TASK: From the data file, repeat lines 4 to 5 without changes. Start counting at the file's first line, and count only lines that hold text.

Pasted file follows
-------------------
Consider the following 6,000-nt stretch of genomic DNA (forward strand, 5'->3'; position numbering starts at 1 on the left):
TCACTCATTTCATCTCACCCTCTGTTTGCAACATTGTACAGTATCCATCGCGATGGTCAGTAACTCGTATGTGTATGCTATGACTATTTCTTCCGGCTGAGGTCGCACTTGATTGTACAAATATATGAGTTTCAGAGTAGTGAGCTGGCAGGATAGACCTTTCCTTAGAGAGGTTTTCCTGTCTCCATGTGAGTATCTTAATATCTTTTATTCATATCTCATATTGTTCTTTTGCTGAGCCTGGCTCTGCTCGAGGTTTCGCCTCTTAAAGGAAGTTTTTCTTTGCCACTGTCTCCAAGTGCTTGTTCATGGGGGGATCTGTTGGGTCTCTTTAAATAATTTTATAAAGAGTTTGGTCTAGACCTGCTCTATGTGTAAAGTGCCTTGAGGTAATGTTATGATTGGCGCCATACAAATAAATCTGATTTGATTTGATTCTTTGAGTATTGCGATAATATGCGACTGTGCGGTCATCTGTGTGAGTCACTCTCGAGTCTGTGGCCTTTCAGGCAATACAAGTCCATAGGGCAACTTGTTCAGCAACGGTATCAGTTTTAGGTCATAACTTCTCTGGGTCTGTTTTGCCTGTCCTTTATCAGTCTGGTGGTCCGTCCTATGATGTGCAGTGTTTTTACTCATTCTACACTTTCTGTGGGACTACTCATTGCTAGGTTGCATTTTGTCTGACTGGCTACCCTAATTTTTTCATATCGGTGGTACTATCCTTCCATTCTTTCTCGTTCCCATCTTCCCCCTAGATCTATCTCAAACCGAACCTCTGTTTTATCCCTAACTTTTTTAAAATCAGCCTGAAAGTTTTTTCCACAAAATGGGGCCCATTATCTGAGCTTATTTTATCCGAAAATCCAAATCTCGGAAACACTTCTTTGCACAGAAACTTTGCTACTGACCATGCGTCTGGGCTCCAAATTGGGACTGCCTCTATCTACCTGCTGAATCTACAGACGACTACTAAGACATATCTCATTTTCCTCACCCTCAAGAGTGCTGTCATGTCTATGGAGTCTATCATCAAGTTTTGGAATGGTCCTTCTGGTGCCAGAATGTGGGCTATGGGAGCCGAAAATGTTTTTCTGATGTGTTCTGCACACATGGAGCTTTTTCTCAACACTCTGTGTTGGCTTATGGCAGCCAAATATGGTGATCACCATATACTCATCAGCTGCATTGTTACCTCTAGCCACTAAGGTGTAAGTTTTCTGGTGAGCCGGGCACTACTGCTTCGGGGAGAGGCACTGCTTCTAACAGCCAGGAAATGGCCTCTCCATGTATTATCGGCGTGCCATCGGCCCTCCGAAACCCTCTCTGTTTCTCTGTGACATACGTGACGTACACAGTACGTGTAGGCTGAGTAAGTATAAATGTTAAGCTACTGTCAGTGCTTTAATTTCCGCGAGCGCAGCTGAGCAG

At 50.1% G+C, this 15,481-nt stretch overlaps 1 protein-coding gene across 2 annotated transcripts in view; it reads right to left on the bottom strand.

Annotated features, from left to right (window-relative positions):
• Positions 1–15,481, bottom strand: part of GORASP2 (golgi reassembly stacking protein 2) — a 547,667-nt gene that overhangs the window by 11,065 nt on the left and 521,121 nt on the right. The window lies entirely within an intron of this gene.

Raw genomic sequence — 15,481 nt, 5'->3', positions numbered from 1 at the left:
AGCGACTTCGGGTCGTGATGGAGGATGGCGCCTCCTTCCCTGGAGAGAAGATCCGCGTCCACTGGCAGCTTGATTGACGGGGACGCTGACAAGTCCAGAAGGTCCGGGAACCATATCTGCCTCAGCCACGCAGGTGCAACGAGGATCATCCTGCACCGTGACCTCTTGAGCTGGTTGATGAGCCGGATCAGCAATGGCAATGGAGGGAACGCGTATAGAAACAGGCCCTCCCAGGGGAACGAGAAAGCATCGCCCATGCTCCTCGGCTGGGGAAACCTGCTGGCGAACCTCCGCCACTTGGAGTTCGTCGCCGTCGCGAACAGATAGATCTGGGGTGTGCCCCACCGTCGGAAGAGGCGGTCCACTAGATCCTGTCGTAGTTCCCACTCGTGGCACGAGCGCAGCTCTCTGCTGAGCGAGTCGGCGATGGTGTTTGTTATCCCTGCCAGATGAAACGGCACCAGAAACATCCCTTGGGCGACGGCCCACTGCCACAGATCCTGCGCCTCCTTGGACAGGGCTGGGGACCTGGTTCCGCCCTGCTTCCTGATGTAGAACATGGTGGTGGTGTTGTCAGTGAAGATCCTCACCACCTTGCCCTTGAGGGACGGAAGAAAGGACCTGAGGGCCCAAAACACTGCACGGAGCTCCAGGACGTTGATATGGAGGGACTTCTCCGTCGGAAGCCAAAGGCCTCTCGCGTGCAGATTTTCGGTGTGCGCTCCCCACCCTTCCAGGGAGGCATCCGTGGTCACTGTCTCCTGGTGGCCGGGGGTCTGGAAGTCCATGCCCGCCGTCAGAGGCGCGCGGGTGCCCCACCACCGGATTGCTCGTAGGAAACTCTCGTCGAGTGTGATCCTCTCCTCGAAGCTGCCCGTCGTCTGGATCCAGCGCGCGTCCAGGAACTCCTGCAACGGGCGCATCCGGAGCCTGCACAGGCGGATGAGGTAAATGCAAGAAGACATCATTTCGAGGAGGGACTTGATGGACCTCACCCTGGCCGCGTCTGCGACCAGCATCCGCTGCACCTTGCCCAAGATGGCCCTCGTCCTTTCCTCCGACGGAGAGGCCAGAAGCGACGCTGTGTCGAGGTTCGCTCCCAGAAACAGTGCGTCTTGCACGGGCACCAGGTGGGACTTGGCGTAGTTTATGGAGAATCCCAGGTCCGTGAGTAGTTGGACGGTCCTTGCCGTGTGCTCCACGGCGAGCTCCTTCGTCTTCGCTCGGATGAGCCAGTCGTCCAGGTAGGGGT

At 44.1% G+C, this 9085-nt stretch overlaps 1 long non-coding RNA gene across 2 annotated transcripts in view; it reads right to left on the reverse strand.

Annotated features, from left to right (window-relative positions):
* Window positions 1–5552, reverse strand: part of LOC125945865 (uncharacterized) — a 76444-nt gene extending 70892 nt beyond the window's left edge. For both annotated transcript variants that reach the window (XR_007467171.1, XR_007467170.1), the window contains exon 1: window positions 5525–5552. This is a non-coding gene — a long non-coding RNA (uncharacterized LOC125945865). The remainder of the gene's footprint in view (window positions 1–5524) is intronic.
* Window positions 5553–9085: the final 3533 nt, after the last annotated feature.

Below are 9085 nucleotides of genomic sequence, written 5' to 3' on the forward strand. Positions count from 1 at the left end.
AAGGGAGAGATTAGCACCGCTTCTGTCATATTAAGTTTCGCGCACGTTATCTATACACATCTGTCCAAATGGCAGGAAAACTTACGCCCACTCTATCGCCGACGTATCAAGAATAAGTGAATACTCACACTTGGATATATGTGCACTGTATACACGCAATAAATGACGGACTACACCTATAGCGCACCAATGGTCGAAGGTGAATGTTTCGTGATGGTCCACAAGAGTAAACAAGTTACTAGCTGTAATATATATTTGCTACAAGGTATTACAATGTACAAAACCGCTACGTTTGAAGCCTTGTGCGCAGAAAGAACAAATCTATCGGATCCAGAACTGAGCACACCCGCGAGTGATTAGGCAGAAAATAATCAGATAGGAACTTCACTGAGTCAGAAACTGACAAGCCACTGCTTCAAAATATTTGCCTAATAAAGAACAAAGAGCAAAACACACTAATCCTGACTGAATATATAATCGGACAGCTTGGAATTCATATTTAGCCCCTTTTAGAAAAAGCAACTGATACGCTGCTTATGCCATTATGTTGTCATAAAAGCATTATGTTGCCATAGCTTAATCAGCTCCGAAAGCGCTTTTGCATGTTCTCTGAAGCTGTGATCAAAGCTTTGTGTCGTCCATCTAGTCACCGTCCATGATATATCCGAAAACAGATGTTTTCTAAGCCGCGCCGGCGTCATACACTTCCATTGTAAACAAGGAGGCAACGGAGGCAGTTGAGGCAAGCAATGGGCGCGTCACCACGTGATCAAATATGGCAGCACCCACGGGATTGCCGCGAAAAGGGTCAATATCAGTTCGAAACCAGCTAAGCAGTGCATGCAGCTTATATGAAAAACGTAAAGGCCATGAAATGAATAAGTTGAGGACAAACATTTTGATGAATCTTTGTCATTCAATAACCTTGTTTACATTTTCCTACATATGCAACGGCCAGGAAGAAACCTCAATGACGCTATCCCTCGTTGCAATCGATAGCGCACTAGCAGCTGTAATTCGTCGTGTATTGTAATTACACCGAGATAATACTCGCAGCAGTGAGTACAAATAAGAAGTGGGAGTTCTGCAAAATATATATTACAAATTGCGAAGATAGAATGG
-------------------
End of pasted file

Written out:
Annotated features, from left to right (window-relative positions):
• Positions 1–15,481, bottom strand: part of GORASP2 (golgi reassembly stacking protein 2) — a 547,667-nt gene that overhangs the window by 11,065 nt on the left and 521,121 nt on the right. The window lies entirely within an intron of this gene.